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Chocolate – Food of the Gods, Brain Cannabinoids, and Hedonic Eating

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Food of the Gods?

Just a little nerdy stuff. Ancient Mayans believed the kakaw (cacao) was discovered by the gods in a mountain that also contained other delectable foods to be used by them. People have used cacao going back at least to 1910 B.C. Early recipes for cacao entailed grinding up the seeds into a sludgy beverage with maize, chili, vanilla, and honey. Yummy! This must have been a great way to start the day.

Botanists (actually, that busy boy Linnaeus) gave it the scientific name, Theobroma cacao (see the original in Species Plantarum, 1753, if your Latin is up to snuff). He chose the name ‘theo’ (from Greek, theos, meaning ‘god’) and ‘broma’ (from Greek, meaning food). There you have it… food of the gods.

Now to that chemistry that makes it so good.

Goodies in Cacao

James Duke’s Phytochemical and Ethnobotanical Databases list nearly 200 known substances that have been isolated from Theobroma cacao. The bulk of them are fats, with a smattering of alkaloids, polyphenols, and starch. Regarding the alkaloids, urban myths claim that cacao either has lots of caffeine or none at all. In reality, it has a small amount equivalent to what you might find in decaffeinated coffee. The main stimulant alkaloid is actually a substance called theobromine, which has a much milder effect than does its compatriot, caffeine.

If you were to take a spoonful of this seed powder (think baker’s unsweetened chocolate powder), you would gag. That’s why the early Meso-Americans cut it with maize and flavored it with chili, vanilla, and honey. Wouldn’t you?

That awful bitter flavor of raw cacao is also behind basic European recipes for chocolate, once cacao arrived from the Old World. In Europe is where it became a confection that everyone knows and loves – i.e., cacao with dairy and sugar added, to make chocolate.

Brain Cannabinoids in Chocolate

Scientists call certain substances ‘brain cannabinoids’ because their effects are mediated primarily by something called cannabinoid receptors in the central nervous system. It is a silly name in some ways, since cannabinoids are plant substances and our brain receptors are… well, human. (Other animals have them, too.) They got this name from early studies on the effects of cannabinoids on our native brain receptors.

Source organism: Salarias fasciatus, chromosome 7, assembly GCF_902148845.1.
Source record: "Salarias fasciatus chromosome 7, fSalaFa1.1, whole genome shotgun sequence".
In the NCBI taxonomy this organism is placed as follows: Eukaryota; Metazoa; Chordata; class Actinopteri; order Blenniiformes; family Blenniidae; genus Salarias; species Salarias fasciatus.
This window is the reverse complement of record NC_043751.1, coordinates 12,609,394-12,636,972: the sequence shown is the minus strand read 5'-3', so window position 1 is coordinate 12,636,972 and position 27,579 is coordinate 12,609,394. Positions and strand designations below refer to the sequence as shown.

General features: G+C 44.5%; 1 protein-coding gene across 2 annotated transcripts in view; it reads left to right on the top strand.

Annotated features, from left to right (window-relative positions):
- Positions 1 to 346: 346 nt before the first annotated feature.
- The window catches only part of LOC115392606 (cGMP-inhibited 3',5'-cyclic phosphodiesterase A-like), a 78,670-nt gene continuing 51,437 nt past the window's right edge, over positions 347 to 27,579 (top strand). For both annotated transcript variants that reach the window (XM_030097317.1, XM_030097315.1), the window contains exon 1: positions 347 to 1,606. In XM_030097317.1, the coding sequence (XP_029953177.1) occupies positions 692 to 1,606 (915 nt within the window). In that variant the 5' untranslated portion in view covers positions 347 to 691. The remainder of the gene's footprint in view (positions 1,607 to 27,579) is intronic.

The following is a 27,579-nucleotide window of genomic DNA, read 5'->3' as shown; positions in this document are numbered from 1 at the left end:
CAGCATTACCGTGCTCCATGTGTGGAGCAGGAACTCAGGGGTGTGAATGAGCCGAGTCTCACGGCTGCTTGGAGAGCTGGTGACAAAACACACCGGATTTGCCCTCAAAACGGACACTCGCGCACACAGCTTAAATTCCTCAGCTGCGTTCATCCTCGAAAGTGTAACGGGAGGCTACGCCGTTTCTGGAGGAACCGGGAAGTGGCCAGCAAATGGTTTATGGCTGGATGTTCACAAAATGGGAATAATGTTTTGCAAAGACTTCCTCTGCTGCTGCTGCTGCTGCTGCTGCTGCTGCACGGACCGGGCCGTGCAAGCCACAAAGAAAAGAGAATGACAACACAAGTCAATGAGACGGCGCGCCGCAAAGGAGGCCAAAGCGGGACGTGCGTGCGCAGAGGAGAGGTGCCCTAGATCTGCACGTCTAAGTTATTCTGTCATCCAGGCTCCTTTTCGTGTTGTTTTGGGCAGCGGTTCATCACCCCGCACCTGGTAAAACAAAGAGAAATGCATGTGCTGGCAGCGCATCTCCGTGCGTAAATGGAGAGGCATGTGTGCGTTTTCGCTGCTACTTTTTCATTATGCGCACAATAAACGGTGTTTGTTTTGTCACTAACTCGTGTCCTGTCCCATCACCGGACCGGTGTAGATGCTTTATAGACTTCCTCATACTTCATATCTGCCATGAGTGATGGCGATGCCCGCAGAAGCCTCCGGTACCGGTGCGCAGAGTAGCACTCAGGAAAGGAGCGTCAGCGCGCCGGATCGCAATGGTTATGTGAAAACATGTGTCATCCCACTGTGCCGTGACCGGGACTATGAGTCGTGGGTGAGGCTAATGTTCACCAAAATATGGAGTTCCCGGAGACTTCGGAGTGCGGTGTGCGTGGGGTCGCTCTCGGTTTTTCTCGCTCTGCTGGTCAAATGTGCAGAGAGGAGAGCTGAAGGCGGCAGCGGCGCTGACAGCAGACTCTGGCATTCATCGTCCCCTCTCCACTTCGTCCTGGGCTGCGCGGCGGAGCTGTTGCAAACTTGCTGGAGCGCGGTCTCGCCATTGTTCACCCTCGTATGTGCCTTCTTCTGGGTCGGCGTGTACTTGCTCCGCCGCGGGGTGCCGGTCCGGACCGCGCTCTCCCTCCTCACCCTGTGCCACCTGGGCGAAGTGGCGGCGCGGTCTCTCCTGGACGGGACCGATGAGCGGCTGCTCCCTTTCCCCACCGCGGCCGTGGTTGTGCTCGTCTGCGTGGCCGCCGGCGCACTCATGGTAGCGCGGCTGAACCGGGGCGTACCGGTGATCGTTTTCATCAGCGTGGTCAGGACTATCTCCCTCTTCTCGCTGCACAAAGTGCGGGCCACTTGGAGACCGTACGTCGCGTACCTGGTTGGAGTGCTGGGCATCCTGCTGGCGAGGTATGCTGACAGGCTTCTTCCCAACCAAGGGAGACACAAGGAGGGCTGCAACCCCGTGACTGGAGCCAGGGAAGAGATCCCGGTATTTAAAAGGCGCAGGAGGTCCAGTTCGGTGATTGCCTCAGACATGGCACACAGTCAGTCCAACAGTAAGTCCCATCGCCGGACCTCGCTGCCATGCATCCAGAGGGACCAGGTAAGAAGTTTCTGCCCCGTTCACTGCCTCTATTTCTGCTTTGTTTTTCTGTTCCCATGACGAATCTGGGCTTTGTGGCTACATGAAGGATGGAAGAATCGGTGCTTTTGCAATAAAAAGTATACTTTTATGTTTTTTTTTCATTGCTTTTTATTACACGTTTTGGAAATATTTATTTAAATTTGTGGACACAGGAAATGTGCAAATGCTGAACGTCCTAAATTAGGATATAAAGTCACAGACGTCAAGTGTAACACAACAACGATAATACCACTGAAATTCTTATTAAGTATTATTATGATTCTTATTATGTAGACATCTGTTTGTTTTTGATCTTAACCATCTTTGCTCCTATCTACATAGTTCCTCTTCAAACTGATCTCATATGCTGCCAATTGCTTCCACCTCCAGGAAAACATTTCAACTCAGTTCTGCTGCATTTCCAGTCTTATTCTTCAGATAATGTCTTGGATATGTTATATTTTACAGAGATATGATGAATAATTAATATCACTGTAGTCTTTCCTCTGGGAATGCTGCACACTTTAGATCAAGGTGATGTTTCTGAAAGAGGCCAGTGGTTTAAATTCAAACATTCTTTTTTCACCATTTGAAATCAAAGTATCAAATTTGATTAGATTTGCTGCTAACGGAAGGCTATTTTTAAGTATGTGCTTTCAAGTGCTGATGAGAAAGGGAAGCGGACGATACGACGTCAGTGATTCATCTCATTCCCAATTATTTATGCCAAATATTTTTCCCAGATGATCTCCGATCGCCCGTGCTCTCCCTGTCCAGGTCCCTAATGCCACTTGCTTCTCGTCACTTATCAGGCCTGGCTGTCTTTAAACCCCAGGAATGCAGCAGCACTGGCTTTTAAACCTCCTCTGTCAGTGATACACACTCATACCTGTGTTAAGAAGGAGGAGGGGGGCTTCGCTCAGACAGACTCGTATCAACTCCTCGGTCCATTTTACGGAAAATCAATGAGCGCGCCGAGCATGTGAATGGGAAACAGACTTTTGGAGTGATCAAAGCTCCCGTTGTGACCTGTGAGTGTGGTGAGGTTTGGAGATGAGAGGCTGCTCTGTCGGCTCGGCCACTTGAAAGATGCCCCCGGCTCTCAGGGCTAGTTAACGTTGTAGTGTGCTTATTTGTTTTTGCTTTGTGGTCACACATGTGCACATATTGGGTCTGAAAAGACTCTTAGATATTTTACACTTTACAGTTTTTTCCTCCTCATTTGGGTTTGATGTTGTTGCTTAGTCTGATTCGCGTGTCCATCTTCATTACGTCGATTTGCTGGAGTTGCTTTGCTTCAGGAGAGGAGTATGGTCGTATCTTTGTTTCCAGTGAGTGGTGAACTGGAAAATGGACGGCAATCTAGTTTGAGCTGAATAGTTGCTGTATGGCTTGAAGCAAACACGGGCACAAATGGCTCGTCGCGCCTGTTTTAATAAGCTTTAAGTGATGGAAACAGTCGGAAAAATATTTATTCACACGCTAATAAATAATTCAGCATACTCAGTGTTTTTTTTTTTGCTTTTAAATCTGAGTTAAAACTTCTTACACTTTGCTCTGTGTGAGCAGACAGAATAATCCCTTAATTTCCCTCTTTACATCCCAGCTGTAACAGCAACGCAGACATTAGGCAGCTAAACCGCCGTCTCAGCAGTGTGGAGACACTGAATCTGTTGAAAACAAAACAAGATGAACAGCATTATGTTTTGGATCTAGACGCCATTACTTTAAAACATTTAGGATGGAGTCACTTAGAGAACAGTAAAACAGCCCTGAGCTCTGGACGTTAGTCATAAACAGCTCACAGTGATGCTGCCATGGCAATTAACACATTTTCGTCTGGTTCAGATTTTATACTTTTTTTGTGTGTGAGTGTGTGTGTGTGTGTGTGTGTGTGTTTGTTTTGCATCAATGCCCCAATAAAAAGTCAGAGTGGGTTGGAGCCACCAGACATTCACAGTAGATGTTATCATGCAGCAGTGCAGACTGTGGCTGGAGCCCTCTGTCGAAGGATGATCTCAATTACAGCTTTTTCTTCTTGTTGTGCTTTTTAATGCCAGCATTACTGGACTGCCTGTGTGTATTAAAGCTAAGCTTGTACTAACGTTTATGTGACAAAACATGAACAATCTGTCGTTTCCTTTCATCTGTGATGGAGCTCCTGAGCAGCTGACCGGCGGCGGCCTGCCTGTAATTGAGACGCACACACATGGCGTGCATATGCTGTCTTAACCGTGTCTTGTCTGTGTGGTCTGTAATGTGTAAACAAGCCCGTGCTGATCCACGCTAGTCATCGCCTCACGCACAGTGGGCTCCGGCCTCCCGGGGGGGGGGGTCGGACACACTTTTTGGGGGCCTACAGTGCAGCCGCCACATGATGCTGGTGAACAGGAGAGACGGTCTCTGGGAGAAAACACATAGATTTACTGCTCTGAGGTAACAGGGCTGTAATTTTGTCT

Now along comes the real reason that we have these receptors. It is not, as die-hard members of NORML would have you believe, that we co-evolved with marijuana. It is because we developed receptors for native neurotransmitters… DUH! It’s just that scientists didn’t know what they were until 1992, so we got stuck with calling them cannabinoid receptors. Based on this discovery, our natural neurotransmitters are now referred to as endocannabinoids.

THC and Anandamide

The discovery in 1992, by Devane et al., was of a natural substance, called anandamide, that was the native neurotransmitter that they had been looking for. This was a major discovery. Since that time anandamide has been found to have a wide variety of roles. In regard to chocolate, though, the roles of most interest are in the regulation of feeding behavior and in the neural generation of motivation and pleasure.

Feeding behavior? Motivation? Pleasure? If we are talking about real cannabinoids, we could understand feeding behavior (munchies?) and pleasure. Maybe not so much motivation!

Now we come to how this ties into chocolate. It starts with a 1996 article in Nature that described the discovery of brain cannabinoids (i.e., endocannabinoids), including anandamide, in chocolate.

Let’s be clear here: THC is made only by plants; anandamide is a native neurotransmitter in animals that happens to be also made in cacao beans. Isn’t Mother Nature fascinating?

How About Hedonic Eating?

Scientists have dipped into this, too. I was a little taken aback when looking into the latest research on chocolate when I found a 2015 article in the American Journal of Clinical Nutrition that first mentioned ‘deranged endocannabinoid responses’ to hedonic eating – in this case referring to anorexia.

Did this mean that binge chocolate consumption could lead to a deranged endocannabionoid response, too? Maybe, at least if someone is also anorexic.

I also found a case study of a patient who had what the attending physician called ‘chocolate intake abuse’, which was combined with the overuse of an asthma drug. This combination led to bouts of atrial fibrillation.

The bottom line is that, unless you have an eating disorder such as anorexia or you overstimulate your heart with a combination of chocolate and an asthma drug, eating plenty of chocolate should be fine.

Chocolate does, indeed, contain plant natural products that make you feel good. Some folks even describe it as like a feeling of being love. I used to tell my students, during my annual Chocolate Lecture for Valentine’s Day, that plenty of chocolate will make your Sweetie feel even better. Or, in case you couldn’t get a date, eating plenty of chocolate would make you feel in love anyway.

Personal Hedonic Eating

Regarding chocolate, I have some good quality dark chocolate almost every day of the year. Just a small amount is very satisfying. I highly recommend it.

Now, when it comes to Valentine’s Day, though, that is when I go all major-league hedonist. My wife, bless her heart, gets me a ‘surprise’ pound of my favorite See’s chocolate – Dark Bordeaux. There is nothing better to binge on, and my pound will disappear in less than 24 hours.

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Source by Dr. Dennis Clark, Ph.D.

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